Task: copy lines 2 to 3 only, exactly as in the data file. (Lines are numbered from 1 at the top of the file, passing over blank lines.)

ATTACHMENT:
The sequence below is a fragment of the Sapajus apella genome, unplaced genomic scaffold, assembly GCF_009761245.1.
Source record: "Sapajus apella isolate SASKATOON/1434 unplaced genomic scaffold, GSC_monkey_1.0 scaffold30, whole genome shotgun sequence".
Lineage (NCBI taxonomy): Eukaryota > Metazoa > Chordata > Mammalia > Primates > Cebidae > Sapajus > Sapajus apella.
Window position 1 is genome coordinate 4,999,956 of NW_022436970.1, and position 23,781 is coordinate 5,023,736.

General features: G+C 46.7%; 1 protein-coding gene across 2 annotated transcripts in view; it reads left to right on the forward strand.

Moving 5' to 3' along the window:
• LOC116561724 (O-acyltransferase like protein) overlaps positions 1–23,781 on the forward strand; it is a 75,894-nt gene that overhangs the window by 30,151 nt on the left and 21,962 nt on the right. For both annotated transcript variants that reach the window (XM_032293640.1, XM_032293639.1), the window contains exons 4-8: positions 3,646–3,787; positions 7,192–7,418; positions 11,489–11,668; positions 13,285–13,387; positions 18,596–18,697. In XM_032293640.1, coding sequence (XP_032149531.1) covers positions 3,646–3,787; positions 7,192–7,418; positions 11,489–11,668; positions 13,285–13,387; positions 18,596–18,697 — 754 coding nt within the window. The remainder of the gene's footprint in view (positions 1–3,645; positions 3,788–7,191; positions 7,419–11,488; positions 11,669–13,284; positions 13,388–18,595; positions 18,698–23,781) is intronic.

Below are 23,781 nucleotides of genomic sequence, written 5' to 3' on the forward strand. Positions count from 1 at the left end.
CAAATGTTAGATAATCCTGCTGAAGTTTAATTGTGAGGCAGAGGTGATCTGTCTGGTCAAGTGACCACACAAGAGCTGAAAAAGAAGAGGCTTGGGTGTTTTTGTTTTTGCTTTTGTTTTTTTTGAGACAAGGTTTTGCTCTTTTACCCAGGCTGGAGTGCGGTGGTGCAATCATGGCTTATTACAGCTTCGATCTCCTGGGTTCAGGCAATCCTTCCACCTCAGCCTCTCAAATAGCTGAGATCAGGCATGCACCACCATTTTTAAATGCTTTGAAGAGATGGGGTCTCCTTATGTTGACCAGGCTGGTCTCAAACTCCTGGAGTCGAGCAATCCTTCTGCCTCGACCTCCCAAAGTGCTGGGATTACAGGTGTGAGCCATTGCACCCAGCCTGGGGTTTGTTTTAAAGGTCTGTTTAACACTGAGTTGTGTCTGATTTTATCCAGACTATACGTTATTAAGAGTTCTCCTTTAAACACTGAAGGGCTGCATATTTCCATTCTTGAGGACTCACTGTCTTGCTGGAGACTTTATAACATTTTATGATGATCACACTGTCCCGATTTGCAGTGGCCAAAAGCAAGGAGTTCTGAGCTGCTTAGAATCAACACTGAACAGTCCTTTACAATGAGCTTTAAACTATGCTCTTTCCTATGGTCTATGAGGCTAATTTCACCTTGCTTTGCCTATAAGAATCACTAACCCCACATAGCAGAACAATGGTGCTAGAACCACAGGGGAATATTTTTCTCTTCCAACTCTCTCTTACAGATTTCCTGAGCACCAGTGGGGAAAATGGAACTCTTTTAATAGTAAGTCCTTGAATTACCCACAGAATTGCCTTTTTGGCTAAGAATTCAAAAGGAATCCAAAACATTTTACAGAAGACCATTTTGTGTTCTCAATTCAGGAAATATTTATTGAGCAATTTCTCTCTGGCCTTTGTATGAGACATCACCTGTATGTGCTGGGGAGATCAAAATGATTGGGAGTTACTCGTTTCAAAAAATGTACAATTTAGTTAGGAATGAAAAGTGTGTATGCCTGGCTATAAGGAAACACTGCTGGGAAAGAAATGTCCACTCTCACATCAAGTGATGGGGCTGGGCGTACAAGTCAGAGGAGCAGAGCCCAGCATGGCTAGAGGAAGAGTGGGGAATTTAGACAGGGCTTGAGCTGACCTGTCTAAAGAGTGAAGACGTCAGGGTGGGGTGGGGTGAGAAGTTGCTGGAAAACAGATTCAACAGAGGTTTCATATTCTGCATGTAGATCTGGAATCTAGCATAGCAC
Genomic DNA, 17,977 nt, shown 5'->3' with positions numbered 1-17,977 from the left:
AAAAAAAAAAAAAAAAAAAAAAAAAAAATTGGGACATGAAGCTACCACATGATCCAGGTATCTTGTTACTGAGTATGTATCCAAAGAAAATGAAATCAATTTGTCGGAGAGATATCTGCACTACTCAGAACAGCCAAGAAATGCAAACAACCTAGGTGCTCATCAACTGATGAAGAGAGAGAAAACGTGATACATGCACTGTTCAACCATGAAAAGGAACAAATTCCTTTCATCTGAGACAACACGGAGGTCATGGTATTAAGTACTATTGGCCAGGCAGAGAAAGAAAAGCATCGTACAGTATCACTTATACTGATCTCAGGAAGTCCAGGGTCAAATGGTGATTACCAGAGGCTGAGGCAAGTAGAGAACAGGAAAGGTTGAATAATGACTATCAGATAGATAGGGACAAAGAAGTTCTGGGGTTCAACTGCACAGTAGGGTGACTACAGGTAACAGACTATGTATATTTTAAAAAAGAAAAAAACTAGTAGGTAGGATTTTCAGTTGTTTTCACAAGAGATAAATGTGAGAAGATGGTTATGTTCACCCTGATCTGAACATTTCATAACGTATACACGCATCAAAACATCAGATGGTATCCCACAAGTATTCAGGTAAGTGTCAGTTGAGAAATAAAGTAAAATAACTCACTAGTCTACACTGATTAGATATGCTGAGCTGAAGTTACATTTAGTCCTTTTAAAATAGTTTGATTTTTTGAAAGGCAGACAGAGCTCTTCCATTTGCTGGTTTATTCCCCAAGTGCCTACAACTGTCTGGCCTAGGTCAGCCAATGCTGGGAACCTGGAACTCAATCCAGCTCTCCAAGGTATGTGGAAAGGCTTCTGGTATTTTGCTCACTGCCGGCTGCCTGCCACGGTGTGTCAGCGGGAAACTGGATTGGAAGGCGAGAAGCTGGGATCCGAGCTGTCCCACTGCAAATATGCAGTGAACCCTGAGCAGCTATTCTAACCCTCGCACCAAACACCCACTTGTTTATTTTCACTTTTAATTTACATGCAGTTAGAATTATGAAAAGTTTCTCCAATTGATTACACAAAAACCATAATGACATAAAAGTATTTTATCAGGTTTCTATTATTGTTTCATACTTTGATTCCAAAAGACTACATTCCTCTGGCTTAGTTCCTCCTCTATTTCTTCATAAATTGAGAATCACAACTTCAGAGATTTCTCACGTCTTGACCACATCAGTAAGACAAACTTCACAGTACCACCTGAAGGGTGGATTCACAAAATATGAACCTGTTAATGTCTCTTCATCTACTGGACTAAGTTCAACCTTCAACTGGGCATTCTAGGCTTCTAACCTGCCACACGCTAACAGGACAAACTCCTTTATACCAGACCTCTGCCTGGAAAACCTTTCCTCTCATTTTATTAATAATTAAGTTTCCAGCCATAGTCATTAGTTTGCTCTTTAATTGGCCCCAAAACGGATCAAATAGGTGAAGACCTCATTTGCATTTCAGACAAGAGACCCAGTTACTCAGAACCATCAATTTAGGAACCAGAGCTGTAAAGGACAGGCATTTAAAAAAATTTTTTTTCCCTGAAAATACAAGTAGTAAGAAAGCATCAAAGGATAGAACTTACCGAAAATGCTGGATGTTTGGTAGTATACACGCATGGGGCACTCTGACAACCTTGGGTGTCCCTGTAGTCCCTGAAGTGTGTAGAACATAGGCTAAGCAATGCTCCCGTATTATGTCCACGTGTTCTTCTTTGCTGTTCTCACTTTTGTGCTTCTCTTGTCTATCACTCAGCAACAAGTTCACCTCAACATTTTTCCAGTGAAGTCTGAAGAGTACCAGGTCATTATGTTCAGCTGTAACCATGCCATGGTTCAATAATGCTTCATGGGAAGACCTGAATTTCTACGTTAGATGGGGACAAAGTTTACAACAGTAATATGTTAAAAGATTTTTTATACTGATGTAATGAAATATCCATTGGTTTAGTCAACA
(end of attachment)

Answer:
Source record: "Sapajus apella isolate SASKATOON/1434 unplaced genomic scaffold, GSC_monkey_1.0 scaffold30, whole genome shotgun sequence".
Lineage (NCBI taxonomy): Eukaryota > Metazoa > Chordata > Mammalia > Primates > Cebidae > Sapajus > Sapajus apella.